with The details of various symbols appearing in the above equations are well described in the references elsewhere [16, 17, 18, 19, 20, 28, 30, 32] and needs no reproduction. Electron-phonon interaction events are highly sensitive to the frequency variations and helps in understanding the fact that the pairons or cooper pairs do not contribute to the thermal transport and this typical behavior of electron-phonon events is shown in Figure 3.

Figure 4. Behavior ofvs T [inset vs x] for in-plane and cross-plane references
3.6. Resonance Scattering

Pohl [33] associated the dip just above the maximum peak of thermal conductivity with impurity and resonance scattering and the related relaxation rate was described by him is given by

(14)

which gives its form for layered systems as follows:

(15)

where , are the in-plane and cross-plane proportionality constants related to the impurity concentration. and are respective resonance frequencies and is the damping constant.

4. Analysis of Thermal Conductivity

In order to justify the outcome of the above findings we have taken up the numerical analysis of thermal conductivity of high temperature oxide superconductor La-Sr-Cu-O samples. The experimental results of Uher [5] for the samples La2SrCuO4, La1.8Sr0.2CuO4, and La1.85Sr0.15CuO4 have been taken for the purpose of analysis for different temperature ranges and respectively. The values of various constants and parameters used in the analysis of in-plane and cross-plane thermal conductivity are furnished in Table 1, separately for each sample. The numerical estimation has been carried out in the light of Eqs. (1), (1a) and (1b) have been portrayed in Figure 5 through 7, which reveal excellent agreements between theory and experimental observations throughout all the temperature ranges. The phonon velocity can be replaced by the group velocity which can be further resolved via simplest dispersion relation of the form with and in the Debye approximation [18]. This concept is well supported by Holland’s two mode analysis [35]. During the numerical computation it is observed that the contribution of combined boundary and impurity scattering events is highly effective at low temperatures but their significance gradually diminishes with the rise of temperature and these processes are eventually replaced by the phonon-phonon scattering and interference processes. The findings of Kristoffel et al that the impurities play a very essential role in the cuprate superconductors [36] is well supported in the present work.

Figure 5. Analysis of thermal conductivity of La2SrCuO4 sample

The phonon-phonon interactions and higher order collision events certainly take place in the system when the temperature is continuously elevated resulting in the excitation of higher and higher frequency phonons with considerably smaller wavelength enabling the collisions at smaller distances and the thermal resistance continuously becomes more and more severe. Obviously,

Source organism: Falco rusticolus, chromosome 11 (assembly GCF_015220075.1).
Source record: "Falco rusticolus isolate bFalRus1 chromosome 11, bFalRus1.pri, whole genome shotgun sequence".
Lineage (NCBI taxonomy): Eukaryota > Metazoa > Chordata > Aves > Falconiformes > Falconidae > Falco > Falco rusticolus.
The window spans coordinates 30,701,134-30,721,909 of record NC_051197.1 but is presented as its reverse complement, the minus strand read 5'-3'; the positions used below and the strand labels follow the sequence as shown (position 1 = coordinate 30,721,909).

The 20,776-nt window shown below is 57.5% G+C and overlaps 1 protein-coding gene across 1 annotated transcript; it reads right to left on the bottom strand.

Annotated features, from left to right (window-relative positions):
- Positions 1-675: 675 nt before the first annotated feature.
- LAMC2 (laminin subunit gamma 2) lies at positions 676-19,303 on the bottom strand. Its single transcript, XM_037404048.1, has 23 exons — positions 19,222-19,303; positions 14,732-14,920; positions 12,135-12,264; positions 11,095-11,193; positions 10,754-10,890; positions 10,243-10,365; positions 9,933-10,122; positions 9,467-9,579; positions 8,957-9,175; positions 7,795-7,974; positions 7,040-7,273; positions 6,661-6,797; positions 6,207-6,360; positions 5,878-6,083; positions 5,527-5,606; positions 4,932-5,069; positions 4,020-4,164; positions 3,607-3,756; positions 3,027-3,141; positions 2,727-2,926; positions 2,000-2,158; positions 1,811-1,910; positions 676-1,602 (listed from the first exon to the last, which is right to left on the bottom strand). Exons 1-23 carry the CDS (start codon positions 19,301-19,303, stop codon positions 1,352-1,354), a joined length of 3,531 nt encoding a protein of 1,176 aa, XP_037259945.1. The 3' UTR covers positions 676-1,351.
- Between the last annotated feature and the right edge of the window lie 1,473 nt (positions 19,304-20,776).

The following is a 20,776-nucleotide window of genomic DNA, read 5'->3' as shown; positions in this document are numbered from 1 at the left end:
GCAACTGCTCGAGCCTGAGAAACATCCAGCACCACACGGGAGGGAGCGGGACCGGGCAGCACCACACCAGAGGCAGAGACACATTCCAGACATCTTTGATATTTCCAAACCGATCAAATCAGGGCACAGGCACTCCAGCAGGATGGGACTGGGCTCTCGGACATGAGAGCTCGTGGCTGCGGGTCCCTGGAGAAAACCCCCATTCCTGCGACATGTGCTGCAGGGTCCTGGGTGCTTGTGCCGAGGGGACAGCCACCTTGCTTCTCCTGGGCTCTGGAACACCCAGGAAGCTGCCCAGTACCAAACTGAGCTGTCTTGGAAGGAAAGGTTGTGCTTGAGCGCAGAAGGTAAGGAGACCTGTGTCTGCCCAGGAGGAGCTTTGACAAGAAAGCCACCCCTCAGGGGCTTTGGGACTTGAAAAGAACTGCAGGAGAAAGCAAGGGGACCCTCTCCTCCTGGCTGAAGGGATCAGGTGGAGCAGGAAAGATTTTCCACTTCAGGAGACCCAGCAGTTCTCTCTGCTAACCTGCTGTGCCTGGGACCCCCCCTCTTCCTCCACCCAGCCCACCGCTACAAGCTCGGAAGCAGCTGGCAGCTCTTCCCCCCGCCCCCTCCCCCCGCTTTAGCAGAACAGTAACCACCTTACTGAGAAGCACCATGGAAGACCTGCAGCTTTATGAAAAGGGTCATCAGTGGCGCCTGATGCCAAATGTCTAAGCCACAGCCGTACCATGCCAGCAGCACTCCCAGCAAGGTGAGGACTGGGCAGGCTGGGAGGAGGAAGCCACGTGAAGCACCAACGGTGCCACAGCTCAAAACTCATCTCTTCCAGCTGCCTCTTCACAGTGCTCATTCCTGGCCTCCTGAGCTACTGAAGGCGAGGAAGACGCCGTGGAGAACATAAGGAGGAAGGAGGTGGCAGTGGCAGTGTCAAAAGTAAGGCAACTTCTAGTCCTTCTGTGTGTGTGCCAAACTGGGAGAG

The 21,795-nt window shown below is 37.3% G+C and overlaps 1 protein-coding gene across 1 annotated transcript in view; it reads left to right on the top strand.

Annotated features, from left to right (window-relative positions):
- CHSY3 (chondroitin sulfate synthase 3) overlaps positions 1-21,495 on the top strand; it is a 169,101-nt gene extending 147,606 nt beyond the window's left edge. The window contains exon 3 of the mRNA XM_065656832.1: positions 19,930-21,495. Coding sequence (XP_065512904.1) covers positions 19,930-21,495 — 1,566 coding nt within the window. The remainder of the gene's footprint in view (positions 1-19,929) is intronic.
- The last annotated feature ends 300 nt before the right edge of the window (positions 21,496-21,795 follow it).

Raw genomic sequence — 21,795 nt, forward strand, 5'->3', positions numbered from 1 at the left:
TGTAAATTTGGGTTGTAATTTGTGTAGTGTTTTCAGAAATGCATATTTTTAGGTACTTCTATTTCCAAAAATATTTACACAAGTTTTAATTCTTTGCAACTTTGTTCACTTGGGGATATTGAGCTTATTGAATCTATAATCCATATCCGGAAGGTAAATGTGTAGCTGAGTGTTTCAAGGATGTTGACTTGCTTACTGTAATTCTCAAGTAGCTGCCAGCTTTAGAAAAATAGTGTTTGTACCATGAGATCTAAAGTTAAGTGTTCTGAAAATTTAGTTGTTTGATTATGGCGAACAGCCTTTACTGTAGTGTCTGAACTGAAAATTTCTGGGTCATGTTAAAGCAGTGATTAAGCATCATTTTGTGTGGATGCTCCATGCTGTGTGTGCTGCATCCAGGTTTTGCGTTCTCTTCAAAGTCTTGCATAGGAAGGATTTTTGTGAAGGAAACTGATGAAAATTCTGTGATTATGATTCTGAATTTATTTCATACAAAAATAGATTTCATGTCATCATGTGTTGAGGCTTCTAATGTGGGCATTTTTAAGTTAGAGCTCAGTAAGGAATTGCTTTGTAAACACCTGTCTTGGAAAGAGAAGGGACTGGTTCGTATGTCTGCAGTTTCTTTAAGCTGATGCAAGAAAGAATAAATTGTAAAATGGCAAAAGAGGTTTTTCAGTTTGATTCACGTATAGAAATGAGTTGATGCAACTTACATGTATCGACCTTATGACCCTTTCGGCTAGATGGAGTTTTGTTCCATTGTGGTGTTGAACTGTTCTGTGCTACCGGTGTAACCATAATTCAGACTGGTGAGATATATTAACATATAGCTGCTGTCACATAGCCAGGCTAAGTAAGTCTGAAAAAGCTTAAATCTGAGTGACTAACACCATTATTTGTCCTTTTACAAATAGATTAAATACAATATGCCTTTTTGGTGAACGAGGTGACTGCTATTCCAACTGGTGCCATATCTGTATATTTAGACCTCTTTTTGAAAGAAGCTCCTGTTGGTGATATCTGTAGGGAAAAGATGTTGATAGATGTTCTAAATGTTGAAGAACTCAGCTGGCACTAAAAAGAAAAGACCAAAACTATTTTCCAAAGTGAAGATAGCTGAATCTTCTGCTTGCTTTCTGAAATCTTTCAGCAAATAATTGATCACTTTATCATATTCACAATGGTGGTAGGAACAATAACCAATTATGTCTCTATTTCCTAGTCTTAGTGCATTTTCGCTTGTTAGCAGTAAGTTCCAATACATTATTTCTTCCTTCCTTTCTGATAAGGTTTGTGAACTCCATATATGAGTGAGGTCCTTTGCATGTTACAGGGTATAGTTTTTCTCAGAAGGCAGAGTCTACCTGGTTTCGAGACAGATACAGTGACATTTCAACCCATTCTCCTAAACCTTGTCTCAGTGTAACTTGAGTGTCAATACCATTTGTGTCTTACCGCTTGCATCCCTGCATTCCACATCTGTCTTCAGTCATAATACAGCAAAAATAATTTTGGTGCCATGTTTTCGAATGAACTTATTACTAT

Figure 6. Analysis of thermal conductivity of La1.8Sr0.2 CuO4 sample

The situation becomes so intense that the phonons of anharmonic phonon fields start interacting with the phonons of localized fields giving rise to the interference interactions with higher magnitude of thermal resistance. The varied frequency and temperature dependence for phonon processes by earlier worker at their choice thus gets proper justification through phonon-phonon and interference processes and work at and above the thermal conductivity maxima.

Table 1. Constants and parameters used in the analysis of thermal conductivity of high temperature superconductor La2xSxCuO4 samples

The electron-phonon interactions primarily participate in the thermal transport above the conductivity maximum in the case of high temperature superconductors where conductivity curve shows a cusp like trend near the transition temperature. This cusp is more and more pronounced in case of YBaCuO superconductors [5, 31, 37].

Figure 7. Analysis of thermal conductivity of La1.85Sr0.15CuO4 sample

Since the pairons are generated as a result of phonon mediated effects of electrons and never contribute in the thermal transport and may be attributed to negative thermal resistance (Figure 4 inset) in this region giving cusp like behavior.

Coming to the case of in plane and cross plane thermal transport the various parameters used in computation show that in plane values are always smaller than those of cross plane values. Before going into further details let us define the thermal conductivity functions for in-plane and cross-plane contributions as

(16a)
(16b)

The variation of conductivity function for in-plane and cross plane have been portrayed with , T is depicted in Figure 8 and Figure 9.

Figure 8. Variation of in-plane thermal conductivity function versus and T for all collision process

For reduced frequencies between the thermal conductivity function shows sharp peak and the behavior becomes more pronounced at higher temperatures and as is clear from contour lines at the frequencies the contribution remains almost constant, notably the curve flattens very rapidly in case of cross plane reference.

Figure 9. Variation of cross-plane thermal conductivity function versus and T for all collision process

The curves in Figure 5 – Figure 7 show that the nature of almost follows the nature of experimental curves but the behavior of is completely different and slightly rising trend at initial low temperatures but immediately becomes constant for elevated temperatures inferring that it becomes least temperature sensitive.

5. Conclusions

Present investigations successfully describe the behavior of thermal conductivity of cuprate superconductors and is applicable to the all types of high temperatures superconductors. Further, the present study supports that the thermal conductivity in both directions i.e. parallel to the layers and perpendicular to the layers is always smaller than that of bulk materials. It is also inferred that the thermal transport is quite efficient parallel to the layers and along the growth axis or in the cross-plane direction is found quite small compared to the in-plane direction of La2-xSrxCuO4 superconductors. This idea can be technologically exploited in fabrication/design of the devices in which the system should not respond to temperature in a particular direction whereas shows maximum response to temperature in the rest of the directions. In other words, the theory concludes that it is possible to develop the devices which is hot in the in plane direction but cold in the cross plane direction.